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IICSA published its final Report in October 2022. This website was last updated in January 2023.

IICSA Independent Inquiry into Child Sexual Abuse

The Report of the Independent Inquiry into Child Sexual Abuse

Final report

G.4: The civil justice system

53. The civil justice system aims to resolve disputes between individuals and organisations and provide remedies for injured parties, often in the form of compensation.

54. Victims and survivors have different reasons for bringing a claim, or a combination of aims and objectives. Some want their ‘day in court’ to explain what happened to them and hold those responsible to account.[1] Some want acknowledgement that they were sexually abused. One claimant told the Inquiry:

I was hoping that I’d get some recognition for what had happened to me, hoping that I would be vindicated for being called a liar all these years and that finally someone would listen to me”.[2]

Some want an apology from the relevant institution.[3] Although the courts cannot order defendants to make apologies, the civil claims process can facilitate them.[4]

55. Many claims do not result in compensation being paid. Victims face serious difficulties in bringing a claim, including limited access to specialist legal representation, the unavailability of funding, and the unavailability and diminished quality of the evidence.[5] Even when claims succeed (usually by accepting a settlement offer), many victims and survivors are dissatisfied with the outcome as they do not ordinarily obtain an explanation or apology for what had happened to them.[6] This likely reflects that the primary purpose of a civil claim is to obtain financial compensation, which does not always align with such objectives.[7]

Understanding the system

56. Victims and survivors may be unaware of the possibility of bringing a civil claim. The police, on whom victims and survivors often rely, have not consistently explained how compensation can be sought.[8] This has been due, at least in part, to concerns that criminal proceedings might be undermined by accusations that victims and survivors have fabricated allegations in order to obtain compensation.[9]

57. The Victims’ Code previously did not signpost the rights of victims and survivors to bring claims for compensation through the civil justice system.[10] In September 2019, the Inquiry recommended that the Ministry of Justice revise the Victims’ Code to make clear that victims and survivors must be advised by the police that they are entitled to seek civil compensation through the civil courts and should be signposted to specialist lawyers identified by the Ministry of Justice.[11] The government’s revised Victims’ Code (November 2020, which came into force in April 2021) makes clear that victims and survivors may be able to bring civil claims and signposts them to the Law Society, which the government considered was more appropriate.[12]

58. Bringing a civil claim is a major undertaking. The adversarial nature of litigation can be emotionally challenging and compound the trauma already experienced by victims and survivors. This can be exacerbated by the length of time it can take to resolve proceedings, although the Inquiry heard that the time taken to achieve settlements is now shorter than in previous years.[13] For some victims and survivors it is a last resort when other avenues of accountability and reparation have failed.[14]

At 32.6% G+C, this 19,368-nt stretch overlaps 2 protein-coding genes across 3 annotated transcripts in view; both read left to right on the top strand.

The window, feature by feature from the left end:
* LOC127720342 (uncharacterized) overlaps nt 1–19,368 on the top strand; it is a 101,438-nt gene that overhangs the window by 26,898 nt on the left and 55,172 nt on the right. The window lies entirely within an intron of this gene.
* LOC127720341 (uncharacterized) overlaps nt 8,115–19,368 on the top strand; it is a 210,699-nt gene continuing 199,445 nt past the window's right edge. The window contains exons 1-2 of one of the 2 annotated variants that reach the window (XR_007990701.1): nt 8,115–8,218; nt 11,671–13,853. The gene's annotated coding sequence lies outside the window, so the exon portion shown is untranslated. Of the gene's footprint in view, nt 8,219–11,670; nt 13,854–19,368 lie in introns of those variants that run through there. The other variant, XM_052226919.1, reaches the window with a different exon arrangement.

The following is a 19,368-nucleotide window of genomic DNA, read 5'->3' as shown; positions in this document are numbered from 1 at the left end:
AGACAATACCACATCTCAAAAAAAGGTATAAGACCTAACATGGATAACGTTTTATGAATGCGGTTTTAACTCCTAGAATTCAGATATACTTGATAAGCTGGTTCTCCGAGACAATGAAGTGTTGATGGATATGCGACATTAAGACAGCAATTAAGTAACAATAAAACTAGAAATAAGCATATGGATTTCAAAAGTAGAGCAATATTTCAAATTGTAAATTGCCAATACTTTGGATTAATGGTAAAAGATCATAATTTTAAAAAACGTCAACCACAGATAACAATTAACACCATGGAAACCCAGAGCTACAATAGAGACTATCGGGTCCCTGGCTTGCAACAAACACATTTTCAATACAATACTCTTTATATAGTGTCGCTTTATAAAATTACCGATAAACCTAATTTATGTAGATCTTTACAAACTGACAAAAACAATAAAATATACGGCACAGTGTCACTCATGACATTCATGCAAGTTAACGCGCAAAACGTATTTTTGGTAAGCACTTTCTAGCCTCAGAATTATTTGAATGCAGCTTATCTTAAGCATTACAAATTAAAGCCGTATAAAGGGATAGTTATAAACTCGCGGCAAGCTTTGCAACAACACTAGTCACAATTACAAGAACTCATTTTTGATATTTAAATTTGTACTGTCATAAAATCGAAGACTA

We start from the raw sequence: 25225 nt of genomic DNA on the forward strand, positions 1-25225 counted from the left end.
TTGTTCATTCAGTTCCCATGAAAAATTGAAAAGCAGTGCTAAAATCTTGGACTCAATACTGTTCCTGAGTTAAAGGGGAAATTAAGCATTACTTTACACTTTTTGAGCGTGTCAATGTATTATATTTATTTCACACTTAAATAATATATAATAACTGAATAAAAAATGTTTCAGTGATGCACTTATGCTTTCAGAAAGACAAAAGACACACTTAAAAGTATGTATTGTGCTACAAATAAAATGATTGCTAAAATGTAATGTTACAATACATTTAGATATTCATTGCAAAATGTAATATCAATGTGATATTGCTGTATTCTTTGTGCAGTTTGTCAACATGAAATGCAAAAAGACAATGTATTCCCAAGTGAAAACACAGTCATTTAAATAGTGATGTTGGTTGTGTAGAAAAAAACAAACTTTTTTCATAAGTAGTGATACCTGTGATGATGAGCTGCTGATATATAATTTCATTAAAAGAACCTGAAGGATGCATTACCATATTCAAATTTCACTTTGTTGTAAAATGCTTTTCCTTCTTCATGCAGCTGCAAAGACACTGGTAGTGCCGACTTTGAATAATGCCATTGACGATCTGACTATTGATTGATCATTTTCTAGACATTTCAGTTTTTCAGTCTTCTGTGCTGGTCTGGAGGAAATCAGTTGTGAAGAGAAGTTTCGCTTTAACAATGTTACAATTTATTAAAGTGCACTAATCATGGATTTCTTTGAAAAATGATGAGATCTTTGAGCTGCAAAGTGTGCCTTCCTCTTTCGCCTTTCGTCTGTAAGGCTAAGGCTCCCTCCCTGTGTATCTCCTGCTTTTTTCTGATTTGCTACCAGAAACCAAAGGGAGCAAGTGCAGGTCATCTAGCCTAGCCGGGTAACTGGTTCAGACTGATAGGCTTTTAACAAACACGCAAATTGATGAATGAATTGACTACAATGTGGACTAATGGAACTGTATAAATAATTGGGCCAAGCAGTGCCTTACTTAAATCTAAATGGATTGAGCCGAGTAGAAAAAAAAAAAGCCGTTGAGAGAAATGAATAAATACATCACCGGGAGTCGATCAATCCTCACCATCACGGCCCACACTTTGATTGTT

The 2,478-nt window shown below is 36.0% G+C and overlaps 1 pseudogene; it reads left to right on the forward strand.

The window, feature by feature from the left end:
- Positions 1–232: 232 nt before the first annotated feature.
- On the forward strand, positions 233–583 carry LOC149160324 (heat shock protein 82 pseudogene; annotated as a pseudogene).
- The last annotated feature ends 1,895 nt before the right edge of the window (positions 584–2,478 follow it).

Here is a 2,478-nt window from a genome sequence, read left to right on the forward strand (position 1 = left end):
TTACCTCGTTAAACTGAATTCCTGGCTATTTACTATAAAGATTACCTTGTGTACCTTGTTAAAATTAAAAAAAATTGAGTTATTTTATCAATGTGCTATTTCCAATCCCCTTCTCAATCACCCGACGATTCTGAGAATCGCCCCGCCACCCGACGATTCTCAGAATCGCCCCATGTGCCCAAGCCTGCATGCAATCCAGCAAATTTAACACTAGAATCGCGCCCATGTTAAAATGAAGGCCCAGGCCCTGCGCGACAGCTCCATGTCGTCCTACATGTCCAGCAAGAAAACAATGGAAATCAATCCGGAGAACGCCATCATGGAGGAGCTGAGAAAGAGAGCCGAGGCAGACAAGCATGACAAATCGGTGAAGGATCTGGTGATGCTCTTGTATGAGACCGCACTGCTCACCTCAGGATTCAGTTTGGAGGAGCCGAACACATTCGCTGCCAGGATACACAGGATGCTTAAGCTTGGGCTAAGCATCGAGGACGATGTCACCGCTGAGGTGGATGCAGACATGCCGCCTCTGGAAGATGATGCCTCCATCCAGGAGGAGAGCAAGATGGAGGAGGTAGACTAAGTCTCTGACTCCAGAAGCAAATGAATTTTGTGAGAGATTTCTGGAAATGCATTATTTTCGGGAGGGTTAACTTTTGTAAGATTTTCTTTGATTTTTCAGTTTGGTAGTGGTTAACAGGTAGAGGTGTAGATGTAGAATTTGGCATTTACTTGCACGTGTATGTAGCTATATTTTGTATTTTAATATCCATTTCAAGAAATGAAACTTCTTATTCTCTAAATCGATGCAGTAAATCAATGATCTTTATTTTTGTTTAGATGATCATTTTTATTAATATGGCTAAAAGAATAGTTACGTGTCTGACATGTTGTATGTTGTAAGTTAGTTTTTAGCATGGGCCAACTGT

Legal and procedural challenges

59. Claims concerning child sexual abuse are governed by civil law. Claims for personal injuries compensation are based upon assault and battery (also known as trespass to the person). This covers acts which, in criminal proceedings, would be sexual assault or rape. There are a number of ways in which civil claims for child sexual abuse may be brought against an institutional defendant, including:

  • negligence: where institutions failed in their duty of care to protect children from abuse, for example through inadequate supervision, policies and procedures; and
  • vicarious liability: institutions may be held liable for their employees or people in similar positions to employees, even where the institutions themselves are not at ‘fault’.

There may be factual scenarios which do not readily fall into either of these categories. For example, a local authority may place a child into a privately owned children’s home where the child is subsequently sexually abused but the local authority itself is not negligent nor responsible for those who committed the sexual abuse. Recent judgements have made clear that it will be difficult to bring a claim successfully where the local authority is considered to have discharged its duty to the child.[15]

60. Claimants must prove, on the balance of probabilities, that the sexual abuse took place. This may be difficult evidentially, particularly in cases of non-recent sexual abuse.[16] Even where a claimant can show that they have been sexually abused, they may still be left without a remedy if they cannot establish legal liability on the basis of negligence or vicarious liability, or their claim is time-barred (discussed further below). In order to quantify their claims, claimants are usually required to prove that they have suffered significant psychiatric injuries. This often involves assessment by two medical experts, one instructed by their own solicitors and one by the defendant’s solicitors. This can cause unnecessary distress to victims and survivors.[17]

61. Annexed to the Ministry of Justice Civil Procedure Rules, which govern the litigation process, are ‘pre-action protocols’, which aim to narrow the issues between parties and encourage early resolution of claims. The protocols explain the conduct and set out the steps the court would normally expect parties to take before commencing proceedings.[18] Child abuse claims are currently governed by the general Pre-action Protocol for Personal Injury Claims.[19] The Inquiry first heard about the potential for a new pre-action protocol in its Civil Justice Seminar in November 2016.[20] The Civil Justice Council is currently conducting a consultation exercise regarding pre-action protocols, including whether there should be a specific protocol for abuse claims.[21] Reasons for this include facilitating early resolution and apologies where appropriate, as well as greater transparency for abuse survivors.[22]